Graduating from fertility treatments to prenatal visits with your obstetrician is a moment many patients dream about for months or years. Then, when it comes, they experience more anxiety and trepidation than expected.
That makes sense, right? You’ve forged close relationships with the Reproductive Resource Center’s team of specialists, nurses, and staff all this time. So, it’s normal to feel anxious about putting your trust in a new care provider. But, you got this – and we’ve got you.
Here is what you can expect and what steps to take as you transition from RRC to your obstetrician.
First and foremost, we’re here for you. We continue prenatal relationships with our pregnant patients a few weeks after you find out you’re pregnant. After that, however, you’ll need to schedule prenatal appointments with your OB/GYN of choice.
We’ll communicate with your OB/GYN, downloading them and their team on your situation and relevant reproductive medical history. They’ll have our contact information and can contact us any time with questions or concerns – as should you.
2. Take time to find someone you trust before the baby is born
You’ve been on an emotional roller coaster ride and deserve care from someone you trust. Take time to find an OB/GYN you feel good about if you’ve parted ways with your former OB/GYN. Speak to their patient references, spend a bit of time in their waiting room (before baby is born, of course!) getting a feel for their “company culture” and staff personalities. It’s worth finding an OB/GYN you enjoy being around and who makes you feel seen, heard, and understood.
Many of our patients intentionally choose hospitals or birthing centers that use certified nurse midwives and/or welcome doulas onboard. These little extras provide feelings of the personalized care you’ve grown used to at the fertility center. These 8 Tips for Choosing an Ob/Gyn from healthgrades.com offers suggestions for what to look for during your search.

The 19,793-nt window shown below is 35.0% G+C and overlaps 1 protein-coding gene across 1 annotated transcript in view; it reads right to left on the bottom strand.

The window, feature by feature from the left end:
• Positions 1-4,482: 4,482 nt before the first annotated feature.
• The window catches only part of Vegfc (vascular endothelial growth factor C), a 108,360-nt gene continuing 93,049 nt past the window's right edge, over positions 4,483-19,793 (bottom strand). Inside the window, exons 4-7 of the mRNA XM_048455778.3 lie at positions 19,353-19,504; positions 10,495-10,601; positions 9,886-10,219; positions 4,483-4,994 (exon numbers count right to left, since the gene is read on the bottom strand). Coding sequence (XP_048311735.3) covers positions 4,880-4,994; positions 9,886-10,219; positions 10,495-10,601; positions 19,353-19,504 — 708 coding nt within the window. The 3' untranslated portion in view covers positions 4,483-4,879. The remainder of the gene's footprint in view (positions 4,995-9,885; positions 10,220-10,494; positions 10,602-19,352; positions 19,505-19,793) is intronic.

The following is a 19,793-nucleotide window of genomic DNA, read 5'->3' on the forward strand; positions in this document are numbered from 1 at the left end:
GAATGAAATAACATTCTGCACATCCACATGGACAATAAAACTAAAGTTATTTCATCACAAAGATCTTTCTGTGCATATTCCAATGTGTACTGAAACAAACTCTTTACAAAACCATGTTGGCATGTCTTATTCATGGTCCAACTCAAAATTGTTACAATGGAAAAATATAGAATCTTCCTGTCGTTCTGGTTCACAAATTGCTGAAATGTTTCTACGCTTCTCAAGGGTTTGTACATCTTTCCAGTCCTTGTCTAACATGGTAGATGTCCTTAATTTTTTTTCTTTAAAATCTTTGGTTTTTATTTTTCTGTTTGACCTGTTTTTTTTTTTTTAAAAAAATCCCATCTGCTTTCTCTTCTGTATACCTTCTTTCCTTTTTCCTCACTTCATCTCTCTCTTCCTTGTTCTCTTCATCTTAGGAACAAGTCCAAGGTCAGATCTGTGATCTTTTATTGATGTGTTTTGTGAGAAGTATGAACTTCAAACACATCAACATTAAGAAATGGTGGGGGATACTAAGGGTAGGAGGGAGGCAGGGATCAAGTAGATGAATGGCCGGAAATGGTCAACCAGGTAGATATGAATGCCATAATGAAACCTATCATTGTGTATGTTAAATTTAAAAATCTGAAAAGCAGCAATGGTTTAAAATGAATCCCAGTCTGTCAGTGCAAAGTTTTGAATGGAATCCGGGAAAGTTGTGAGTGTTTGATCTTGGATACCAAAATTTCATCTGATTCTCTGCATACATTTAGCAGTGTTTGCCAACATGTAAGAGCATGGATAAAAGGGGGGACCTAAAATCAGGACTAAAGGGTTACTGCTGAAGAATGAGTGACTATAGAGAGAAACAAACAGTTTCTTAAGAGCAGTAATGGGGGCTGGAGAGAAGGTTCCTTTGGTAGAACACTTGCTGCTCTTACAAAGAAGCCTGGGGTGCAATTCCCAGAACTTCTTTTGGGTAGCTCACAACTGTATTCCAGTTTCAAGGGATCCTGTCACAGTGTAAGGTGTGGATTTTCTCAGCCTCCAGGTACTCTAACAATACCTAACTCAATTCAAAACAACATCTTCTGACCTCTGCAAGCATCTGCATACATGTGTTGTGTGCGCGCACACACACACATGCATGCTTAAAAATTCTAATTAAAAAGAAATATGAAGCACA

While we’ll meet with you for around six weeks after your successful two-week wait, OB/GYNs like mothers to schedule their first prenatal appointments for the 7 to 9-week mark. This is completely normal – even though it may feel like forever to you. We’ll be here for you in the meantime.
By this time, you’re used to regular visits and check-ins with your fertility specialist – many of which occurred on a weekly or daily basis depending on where you were in the fertility treatment cycle. Things are different in the prenatal world.
In the beginning, you’ll only visit your OB once every four weeks. You may feel like eons are going by at first. Then, you’ll go about your normal life outside of the normal morning sickness and general aches/pains of pregnancy. Once you are well into your third trimester, appointments increase to every other week, and then to every week once you reach week 36.
For a healthy, low-risk pregnancy, OB visits are scheduled:
- Prenatal visit every 4 weeks until 28 weeks gestation
- Prenatal visit every 2-3 weeks until 36 weeks gestation
- Prenatal visit every week until delivery
Don’t panic if you hear your OB or staff members refer to your pregnancy as “high-risk.” Many scenarios place a pregnancy in that category, several of which are par for the course for a pregnancy requiring ART.
The most common reasons a pregnancy is determined “high risk” are:
- You are 36 years old or more
- Pregnant with twins or higher-order multiples
- Pre-existing health conditions (such as type 2 diabetes, heart issues, autoimmune disorders, obesity)
- You’ve experienced three or more miscarriages
- History of pre-term birth in the past
- History of a baby born with chromosomal/genetic defects
Our office will inform you ahead of time if your pregnancy is considered high-risk so you’re prepared for the term. In this case, you may have more scheduled prenatal appointments than a woman in the non-high-risk category.
Unlike other women who find out they’re pregnant on the fly, you’ve already spent the past months or years preparing your body for pregnancy. Your lifestyle won’t change much, so you’ll continue focusing on nourishing foods, avoiding harmful substances, getting healthy sleep and adequate rest, and exercising regularly, which helps to keep you in shape and develop the strength and stamina for labor and delivery.
The staff at Reproductive Resource Center is here for you. We’ll do all we can to ease the transition into your new prenatal life. Do not hesitate to contact us if you have any questions or concerns.